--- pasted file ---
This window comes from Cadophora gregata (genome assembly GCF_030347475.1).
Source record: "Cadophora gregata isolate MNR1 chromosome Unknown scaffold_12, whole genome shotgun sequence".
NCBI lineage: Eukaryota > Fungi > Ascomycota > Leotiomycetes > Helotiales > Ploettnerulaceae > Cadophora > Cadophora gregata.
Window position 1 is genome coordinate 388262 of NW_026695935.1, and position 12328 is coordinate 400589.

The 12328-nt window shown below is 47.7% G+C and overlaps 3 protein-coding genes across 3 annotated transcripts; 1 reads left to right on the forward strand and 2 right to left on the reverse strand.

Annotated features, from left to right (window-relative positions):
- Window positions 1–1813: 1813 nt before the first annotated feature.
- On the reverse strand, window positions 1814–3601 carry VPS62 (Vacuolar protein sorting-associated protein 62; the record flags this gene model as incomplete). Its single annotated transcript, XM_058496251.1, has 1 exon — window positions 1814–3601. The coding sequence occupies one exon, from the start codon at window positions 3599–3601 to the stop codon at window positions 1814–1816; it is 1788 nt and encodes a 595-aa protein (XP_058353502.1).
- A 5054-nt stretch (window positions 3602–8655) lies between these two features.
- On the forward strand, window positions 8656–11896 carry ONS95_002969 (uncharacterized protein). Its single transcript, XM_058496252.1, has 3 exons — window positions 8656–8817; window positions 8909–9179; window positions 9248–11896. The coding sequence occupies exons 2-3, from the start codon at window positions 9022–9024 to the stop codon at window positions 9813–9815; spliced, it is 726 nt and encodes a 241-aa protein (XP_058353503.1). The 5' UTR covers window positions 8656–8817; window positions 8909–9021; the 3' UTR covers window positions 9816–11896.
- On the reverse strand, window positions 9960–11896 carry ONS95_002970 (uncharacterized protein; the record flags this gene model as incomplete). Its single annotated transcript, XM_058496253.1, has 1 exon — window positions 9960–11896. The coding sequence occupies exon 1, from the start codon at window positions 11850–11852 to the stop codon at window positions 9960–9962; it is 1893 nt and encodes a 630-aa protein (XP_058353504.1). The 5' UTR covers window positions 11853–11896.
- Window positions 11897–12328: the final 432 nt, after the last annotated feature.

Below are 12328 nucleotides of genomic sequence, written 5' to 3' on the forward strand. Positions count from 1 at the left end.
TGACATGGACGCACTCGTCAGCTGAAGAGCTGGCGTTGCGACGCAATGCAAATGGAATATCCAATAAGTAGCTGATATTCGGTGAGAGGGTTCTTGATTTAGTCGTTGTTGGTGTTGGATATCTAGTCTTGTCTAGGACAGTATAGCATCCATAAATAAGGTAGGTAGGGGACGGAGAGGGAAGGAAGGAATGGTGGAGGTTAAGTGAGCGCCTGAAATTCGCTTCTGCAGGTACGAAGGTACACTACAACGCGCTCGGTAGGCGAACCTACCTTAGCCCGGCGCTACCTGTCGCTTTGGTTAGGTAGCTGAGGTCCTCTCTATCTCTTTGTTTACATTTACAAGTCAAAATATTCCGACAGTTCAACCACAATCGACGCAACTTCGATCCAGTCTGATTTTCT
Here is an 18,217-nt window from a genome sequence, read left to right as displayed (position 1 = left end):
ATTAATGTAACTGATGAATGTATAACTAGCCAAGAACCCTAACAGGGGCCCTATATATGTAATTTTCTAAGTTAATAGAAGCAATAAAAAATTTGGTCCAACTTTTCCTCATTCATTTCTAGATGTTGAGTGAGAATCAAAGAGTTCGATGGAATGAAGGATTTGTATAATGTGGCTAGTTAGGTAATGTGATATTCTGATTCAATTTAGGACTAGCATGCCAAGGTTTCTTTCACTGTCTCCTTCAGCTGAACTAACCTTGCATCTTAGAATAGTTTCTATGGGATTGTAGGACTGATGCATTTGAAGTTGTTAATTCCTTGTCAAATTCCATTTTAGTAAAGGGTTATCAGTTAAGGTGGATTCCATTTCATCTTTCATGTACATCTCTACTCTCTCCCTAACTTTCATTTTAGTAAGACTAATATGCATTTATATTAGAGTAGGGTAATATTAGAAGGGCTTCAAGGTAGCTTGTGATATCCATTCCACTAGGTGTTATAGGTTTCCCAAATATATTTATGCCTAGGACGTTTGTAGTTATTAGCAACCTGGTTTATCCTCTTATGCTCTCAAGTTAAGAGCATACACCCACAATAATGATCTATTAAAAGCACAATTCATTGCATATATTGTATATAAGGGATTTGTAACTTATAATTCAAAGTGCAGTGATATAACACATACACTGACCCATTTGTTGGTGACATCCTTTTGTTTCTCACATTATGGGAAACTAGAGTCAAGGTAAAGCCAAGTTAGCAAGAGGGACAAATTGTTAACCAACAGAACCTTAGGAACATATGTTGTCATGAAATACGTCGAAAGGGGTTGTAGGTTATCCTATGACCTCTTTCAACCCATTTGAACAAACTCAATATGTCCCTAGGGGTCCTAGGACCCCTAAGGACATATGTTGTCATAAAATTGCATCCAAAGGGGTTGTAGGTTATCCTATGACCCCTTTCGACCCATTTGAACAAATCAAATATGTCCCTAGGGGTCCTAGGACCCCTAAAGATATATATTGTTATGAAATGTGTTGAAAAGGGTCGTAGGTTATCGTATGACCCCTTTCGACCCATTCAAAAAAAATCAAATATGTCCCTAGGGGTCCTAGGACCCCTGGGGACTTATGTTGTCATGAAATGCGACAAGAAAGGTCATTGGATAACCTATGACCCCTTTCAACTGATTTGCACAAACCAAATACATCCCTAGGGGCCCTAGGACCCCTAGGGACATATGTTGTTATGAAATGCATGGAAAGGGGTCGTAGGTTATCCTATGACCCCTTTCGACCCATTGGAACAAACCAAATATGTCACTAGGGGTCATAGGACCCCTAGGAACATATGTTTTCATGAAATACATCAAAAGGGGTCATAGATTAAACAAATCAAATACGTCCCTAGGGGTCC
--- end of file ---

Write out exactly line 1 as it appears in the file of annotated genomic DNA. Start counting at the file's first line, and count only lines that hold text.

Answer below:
This window comes from Cadophora gregata (genome assembly GCF_030347475.1).